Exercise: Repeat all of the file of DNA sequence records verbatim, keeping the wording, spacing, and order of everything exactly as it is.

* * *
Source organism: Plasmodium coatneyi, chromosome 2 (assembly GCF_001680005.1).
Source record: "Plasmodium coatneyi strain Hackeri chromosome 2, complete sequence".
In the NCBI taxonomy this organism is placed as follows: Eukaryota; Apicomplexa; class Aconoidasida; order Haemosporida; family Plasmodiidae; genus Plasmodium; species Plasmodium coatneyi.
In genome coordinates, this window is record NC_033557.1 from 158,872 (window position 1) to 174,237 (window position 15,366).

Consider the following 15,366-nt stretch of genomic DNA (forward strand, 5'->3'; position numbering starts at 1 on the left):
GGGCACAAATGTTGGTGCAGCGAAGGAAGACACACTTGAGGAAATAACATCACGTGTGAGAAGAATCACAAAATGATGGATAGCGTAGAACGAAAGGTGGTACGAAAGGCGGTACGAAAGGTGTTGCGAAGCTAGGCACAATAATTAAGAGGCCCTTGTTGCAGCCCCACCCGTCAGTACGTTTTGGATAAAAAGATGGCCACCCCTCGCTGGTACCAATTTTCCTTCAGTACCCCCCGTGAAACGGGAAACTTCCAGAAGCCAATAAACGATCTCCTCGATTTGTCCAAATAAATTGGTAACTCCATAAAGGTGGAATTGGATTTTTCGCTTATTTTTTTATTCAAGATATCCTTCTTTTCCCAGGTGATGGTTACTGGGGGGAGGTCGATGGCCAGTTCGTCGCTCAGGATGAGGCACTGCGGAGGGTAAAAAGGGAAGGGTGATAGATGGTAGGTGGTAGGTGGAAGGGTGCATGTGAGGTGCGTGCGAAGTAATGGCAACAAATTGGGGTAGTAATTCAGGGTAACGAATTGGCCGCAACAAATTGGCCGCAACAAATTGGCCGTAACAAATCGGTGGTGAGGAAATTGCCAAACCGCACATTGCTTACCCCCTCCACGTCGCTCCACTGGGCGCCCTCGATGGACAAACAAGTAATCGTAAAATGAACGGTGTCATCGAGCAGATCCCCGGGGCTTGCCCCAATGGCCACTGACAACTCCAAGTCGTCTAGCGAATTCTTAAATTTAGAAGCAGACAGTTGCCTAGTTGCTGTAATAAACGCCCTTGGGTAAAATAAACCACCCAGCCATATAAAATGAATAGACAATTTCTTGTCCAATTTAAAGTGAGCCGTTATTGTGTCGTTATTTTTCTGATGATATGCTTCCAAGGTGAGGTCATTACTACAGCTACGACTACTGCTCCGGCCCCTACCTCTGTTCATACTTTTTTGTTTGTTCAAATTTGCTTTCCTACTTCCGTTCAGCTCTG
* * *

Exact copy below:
Source organism: Plasmodium coatneyi, chromosome 2 (assembly GCF_001680005.1).
Source record: "Plasmodium coatneyi strain Hackeri chromosome 2, complete sequence".
In the NCBI taxonomy this organism is placed as follows: Eukaryota; Apicomplexa; class Aconoidasida; order Haemosporida; family Plasmodiidae; genus Plasmodium; species Plasmodium coatneyi.
In genome coordinates, this window is record NC_033557.1 from 158,872 (window position 1) to 174,237 (window position 15,366).

Consider the following 15,366-nt stretch of genomic DNA (forward strand, 5'->3'; position numbering starts at 1 on the left):
GGGCACAAATGTTGGTGCAGCGAAGGAAGACACACTTGAGGAAATAACATCACGTGTGAGAAGAATCACAAAATGATGGATAGCGTAGAACGAAAGGTGGTACGAAAGGCGGTACGAAAGGTGTTGCGAAGCTAGGCACAATAATTAAGAGGCCCTTGTTGCAGCCCCACCCGTCAGTACGTTTTGGATAAAAAGATGGCCACCCCTCGCTGGTACCAATTTTCCTTCAGTACCCCCCGTGAAACGGGAAACTTCCAGAAGCCAATAAACGATCTCCTCGATTTGTCCAAATAAATTGGTAACTCCATAAAGGTGGAATTGGATTTTTCGCTTATTTTTTTATTCAAGATATCCTTCTTTTCCCAGGTGATGGTTACTGGGGGGAGGTCGATGGCCAGTTCGTCGCTCAGGATGAGGCACTGCGGAGGGTAAAAAGGGAAGGGTGATAGATGGTAGGTGGTAGGTGGAAGGGTGCATGTGAGGTGCGTGCGAAGTAATGGCAACAAATTGGGGTAGTAATTCAGGGTAACGAATTGGCCGCAACAAATTGGCCGCAACAAATTGGCCGTAACAAATCGGTGGTGAGGAAATTGCCAAACCGCACATTGCTTACCCCCTCCACGTCGCTCCACTGGGCGCCCTCGATGGACAAACAAGTAATCGTAAAATGAACGGTGTCATCGAGCAGATCCCCGGGGCTTGCCCCAATGGCCACTGACAACTCCAAGTCGTCTAGCGAATTCTTAAATTTAGAAGCAGACAGTTGCCTAGTTGCTGTAATAAACGCCCTTGGGTAAAATAAACCACCCAGCCATATAAAATGAATAGACAATTTCTTGTCCAATTTAAAGTGAGCCGTTATTGTGTCGTTATTTTTCTGATGATATGCTTCCAAGGTGAGGTCATTACTACAGCTACGACTACTGCTCCGGCCCCTACCTCTGTTCATACTTTTTTGTTTGTTCAAATTTGCTTTCCTACTTCCGTTCAGCTCTG